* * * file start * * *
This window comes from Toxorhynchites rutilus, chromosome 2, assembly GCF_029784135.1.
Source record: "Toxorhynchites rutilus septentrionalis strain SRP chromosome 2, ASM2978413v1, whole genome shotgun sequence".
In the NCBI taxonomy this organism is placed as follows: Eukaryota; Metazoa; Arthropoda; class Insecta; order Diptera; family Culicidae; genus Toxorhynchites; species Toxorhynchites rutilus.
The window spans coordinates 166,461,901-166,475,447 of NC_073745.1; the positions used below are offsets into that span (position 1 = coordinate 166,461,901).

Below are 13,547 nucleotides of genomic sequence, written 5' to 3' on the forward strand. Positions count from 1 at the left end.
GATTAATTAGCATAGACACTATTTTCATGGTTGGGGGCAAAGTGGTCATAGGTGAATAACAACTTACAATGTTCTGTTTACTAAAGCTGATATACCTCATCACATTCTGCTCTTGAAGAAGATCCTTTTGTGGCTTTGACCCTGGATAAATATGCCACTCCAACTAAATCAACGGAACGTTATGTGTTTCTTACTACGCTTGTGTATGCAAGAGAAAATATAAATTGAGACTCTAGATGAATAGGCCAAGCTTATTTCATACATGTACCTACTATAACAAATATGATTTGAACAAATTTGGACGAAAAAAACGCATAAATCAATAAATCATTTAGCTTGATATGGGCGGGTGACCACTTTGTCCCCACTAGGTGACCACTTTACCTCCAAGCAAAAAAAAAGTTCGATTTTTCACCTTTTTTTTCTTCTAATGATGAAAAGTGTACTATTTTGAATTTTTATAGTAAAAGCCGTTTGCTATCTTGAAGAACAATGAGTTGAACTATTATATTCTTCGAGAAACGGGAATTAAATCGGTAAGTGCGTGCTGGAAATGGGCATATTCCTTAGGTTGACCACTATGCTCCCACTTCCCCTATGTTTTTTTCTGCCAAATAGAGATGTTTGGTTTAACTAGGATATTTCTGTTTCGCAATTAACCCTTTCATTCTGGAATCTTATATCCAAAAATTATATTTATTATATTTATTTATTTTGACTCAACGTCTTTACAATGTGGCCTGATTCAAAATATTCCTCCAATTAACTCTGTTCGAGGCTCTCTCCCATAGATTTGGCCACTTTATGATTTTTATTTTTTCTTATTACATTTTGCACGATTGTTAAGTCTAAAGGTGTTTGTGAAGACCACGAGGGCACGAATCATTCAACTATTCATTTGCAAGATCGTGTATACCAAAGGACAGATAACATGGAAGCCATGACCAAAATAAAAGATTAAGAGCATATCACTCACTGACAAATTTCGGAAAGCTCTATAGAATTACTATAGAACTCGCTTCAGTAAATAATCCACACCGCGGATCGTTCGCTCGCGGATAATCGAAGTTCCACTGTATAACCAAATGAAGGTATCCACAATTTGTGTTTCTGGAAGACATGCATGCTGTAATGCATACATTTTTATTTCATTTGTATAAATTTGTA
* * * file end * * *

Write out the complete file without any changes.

This window comes from Toxorhynchites rutilus, chromosome 2, assembly GCF_029784135.1.
Source record: "Toxorhynchites rutilus septentrionalis strain SRP chromosome 2, ASM2978413v1, whole genome shotgun sequence".
In the NCBI taxonomy this organism is placed as follows: Eukaryota; Metazoa; Arthropoda; class Insecta; order Diptera; family Culicidae; genus Toxorhynchites; species Toxorhynchites rutilus.
The window spans coordinates 166,461,901-166,475,447 of NC_073745.1; the positions used below are offsets into that span (position 1 = coordinate 166,461,901).

Below are 13,547 nucleotides of genomic sequence, written 5' to 3' on the forward strand. Positions count from 1 at the left end.
GATTAATTAGCATAGACACTATTTTCATGGTTGGGGGCAAAGTGGTCATAGGTGAATAACAACTTACAATGTTCTGTTTACTAAAGCTGATATACCTCATCACATTCTGCTCTTGAAGAAGATCCTTTTGTGGCTTTGACCCTGGATAAATATGCCACTCCAACTAAATCAACGGAACGTTATGTGTTTCTTACTACGCTTGTGTATGCAAGAGAAAATATAAATTGAGACTCTAGATGAATAGGCCAAGCTTATTTCATACATGTACCTACTATAACAAATATGATTTGAACAAATTTGGACGAAAAAAACGCATAAATCAATAAATCATTTAGCTTGATATGGGCGGGTGACCACTTTGTCCCCACTAGGTGACCACTTTACCTCCAAGCAAAAAAAAAGTTCGATTTTTCACCTTTTTTTTCTTCTAATGATGAAAAGTGTACTATTTTGAATTTTTATAGTAAAAGCCGTTTGCTATCTTGAAGAACAATGAGTTGAACTATTATATTCTTCGAGAAACGGGAATTAAATCGGTAAGTGCGTGCTGGAAATGGGCATATTCCTTAGGTTGACCACTATGCTCCCACTTCCCCTATGTTTTTTTCTGCCAAATAGAGATGTTTGGTTTAACTAGGATATTTCTGTTTCGCAATTAACCCTTTCATTCTGGAATCTTATATCCAAAAATTATATTTATTATATTTATTTATTTTGACTCAACGTCTTTACAATGTGGCCTGATTCAAAATATTCCTCCAATTAACTCTGTTCGAGGCTCTCTCCCATAGATTTGGCCACTTTATGATTTTTATTTTTTCTTATTACATTTTGCACGATTGTTAAGTCTAAAGGTGTTTGTGAAGACCACGAGGGCACGAATCATTCAACTATTCATTTGCAAGATCGTGTATACCAAAGGACAGATAACATGGAAGCCATGACCAAAATAAAAGATTAAGAGCATATCACTCACTGACAAATTTCGGAAAGCTCTATAGAATTACTATAGAACTCGCTTCAGTAAATAATCCACACCGCGGATCGTTCGCTCGCGGATAATCGAAGTTCCACTGTATAACCAAATGAAGGTATCCACAATTTGTGTTTCTGGAAGACATGCATGCTGTAATGCATACATTTTTATTTCATTTGTATAAATTTGTA